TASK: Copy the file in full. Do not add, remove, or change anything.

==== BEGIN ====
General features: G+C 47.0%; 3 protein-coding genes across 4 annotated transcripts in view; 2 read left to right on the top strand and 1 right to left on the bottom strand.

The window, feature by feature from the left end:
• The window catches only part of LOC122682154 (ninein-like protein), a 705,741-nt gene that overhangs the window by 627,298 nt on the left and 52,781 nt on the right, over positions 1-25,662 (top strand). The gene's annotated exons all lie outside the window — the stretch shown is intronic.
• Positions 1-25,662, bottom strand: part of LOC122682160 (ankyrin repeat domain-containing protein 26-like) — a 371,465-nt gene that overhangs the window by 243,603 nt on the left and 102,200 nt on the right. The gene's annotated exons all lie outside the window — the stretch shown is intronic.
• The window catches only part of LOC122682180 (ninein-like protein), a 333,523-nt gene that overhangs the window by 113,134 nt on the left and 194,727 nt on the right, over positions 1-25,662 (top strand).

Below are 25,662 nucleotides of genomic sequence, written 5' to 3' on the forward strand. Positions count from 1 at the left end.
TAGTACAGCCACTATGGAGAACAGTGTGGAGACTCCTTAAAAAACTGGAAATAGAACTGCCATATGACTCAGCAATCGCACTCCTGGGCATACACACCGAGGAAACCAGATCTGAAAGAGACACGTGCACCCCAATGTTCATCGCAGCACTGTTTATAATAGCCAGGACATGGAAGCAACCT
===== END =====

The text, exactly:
General features: G+C 47.0%; 3 protein-coding genes across 4 annotated transcripts in view; 2 read left to right on the top strand and 1 right to left on the bottom strand.

The window, feature by feature from the left end:
• The window catches only part of LOC122682154 (ninein-like protein), a 705,741-nt gene that overhangs the window by 627,298 nt on the left and 52,781 nt on the right, over positions 1-25,662 (top strand). The gene's annotated exons all lie outside the window — the stretch shown is intronic.
• Positions 1-25,662, bottom strand: part of LOC122682160 (ankyrin repeat domain-containing protein 26-like) — a 371,465-nt gene that overhangs the window by 243,603 nt on the left and 102,200 nt on the right. The gene's annotated exons all lie outside the window — the stretch shown is intronic.
• The window catches only part of LOC122682180 (ninein-like protein), a 333,523-nt gene that overhangs the window by 113,134 nt on the left and 194,727 nt on the right, over positions 1-25,662 (top strand).

Below are 25,662 nucleotides of genomic sequence, written 5' to 3' on the forward strand. Positions count from 1 at the left end.
TAGTACAGCCACTATGGAGAACAGTGTGGAGACTCCTTAAAAAACTGGAAATAGAACTGCCATATGACTCAGCAATCGCACTCCTGGGCATACACACCGAGGAAACCAGATCTGAAAGAGACACGTGCACCCCAATGTTCATCGCAGCACTGTTTATAATAGCCAGGACATGGAAGCAACCT